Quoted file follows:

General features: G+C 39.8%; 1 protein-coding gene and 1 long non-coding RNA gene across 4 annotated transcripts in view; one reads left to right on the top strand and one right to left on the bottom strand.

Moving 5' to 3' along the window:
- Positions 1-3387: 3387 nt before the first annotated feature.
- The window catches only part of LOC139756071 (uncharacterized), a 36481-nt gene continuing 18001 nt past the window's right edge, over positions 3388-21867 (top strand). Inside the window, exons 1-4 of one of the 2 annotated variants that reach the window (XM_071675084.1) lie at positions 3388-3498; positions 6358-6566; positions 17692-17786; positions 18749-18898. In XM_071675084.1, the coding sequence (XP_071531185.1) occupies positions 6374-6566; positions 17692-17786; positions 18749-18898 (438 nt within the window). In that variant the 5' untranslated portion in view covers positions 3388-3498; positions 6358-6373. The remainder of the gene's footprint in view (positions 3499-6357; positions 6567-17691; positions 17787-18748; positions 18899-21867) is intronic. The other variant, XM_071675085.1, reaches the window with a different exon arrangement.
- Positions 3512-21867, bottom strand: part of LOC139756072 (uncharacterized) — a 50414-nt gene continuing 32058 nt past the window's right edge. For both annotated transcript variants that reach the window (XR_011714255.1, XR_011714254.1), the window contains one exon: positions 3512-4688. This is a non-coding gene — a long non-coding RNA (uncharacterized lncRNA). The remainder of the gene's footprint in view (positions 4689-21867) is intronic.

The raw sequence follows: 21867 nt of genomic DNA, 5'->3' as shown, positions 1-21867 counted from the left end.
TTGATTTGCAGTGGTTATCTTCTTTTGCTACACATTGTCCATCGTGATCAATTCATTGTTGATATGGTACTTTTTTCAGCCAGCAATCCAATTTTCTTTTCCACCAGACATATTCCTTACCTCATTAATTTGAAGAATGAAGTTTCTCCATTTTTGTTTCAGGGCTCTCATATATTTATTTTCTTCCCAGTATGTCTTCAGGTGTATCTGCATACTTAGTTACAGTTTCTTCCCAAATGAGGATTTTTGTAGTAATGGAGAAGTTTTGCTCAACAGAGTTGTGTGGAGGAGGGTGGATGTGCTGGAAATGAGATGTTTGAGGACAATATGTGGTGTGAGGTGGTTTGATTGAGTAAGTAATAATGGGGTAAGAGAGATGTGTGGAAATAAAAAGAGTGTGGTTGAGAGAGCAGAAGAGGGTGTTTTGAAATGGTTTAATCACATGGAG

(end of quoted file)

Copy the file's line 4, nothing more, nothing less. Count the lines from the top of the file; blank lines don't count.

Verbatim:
- The window catches only part of LOC139756071 (uncharacterized), a 36481-nt gene continuing 18001 nt past the window's right edge, over positions 3388-21867 (top strand). Inside the window, exons 1-4 of one of the 2 annotated variants that reach the window (XM_071675084.1) lie at positions 3388-3498; positions 6358-6566; positions 17692-17786; positions 18749-18898. In XM_071675084.1, the coding sequence (XP_071531185.1) occupies positions 6374-6566; positions 17692-17786; positions 18749-18898 (438 nt within the window). In that variant the 5' untranslated portion in view covers positions 3388-3498; positions 6358-6373. The remainder of the gene's footprint in view (positions 3499-6357; positions 6567-17691; positions 17787-18748; positions 18899-21867) is intronic. The other variant, XM_071675085.1, reaches the window with a different exon arrangement.